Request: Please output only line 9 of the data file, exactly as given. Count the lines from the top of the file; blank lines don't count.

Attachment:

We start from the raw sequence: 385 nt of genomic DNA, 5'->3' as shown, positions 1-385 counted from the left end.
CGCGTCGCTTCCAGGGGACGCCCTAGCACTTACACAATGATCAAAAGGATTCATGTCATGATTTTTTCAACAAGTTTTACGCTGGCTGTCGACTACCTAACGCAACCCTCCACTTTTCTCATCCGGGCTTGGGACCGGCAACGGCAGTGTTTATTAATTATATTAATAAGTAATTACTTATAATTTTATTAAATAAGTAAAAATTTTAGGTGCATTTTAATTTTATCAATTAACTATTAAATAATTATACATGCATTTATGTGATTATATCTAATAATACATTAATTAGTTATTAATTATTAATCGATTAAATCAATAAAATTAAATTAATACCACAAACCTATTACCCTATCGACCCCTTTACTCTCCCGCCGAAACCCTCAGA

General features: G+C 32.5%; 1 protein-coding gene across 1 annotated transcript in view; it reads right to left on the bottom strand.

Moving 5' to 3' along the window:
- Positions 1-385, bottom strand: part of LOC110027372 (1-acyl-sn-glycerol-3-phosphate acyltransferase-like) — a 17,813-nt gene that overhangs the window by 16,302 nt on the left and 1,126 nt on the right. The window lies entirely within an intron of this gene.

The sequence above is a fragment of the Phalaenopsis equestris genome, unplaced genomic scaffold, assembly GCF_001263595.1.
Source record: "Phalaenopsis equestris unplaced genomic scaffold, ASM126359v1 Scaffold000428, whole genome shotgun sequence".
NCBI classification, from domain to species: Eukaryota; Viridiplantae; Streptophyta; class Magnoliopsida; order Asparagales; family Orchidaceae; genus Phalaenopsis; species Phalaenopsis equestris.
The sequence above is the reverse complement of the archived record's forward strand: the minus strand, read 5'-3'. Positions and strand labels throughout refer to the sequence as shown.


The sequence above is the reverse complement of the archived record's forward strand: the minus strand, read 5'-3'. Positions and strand labels throughout refer to the sequence as shown.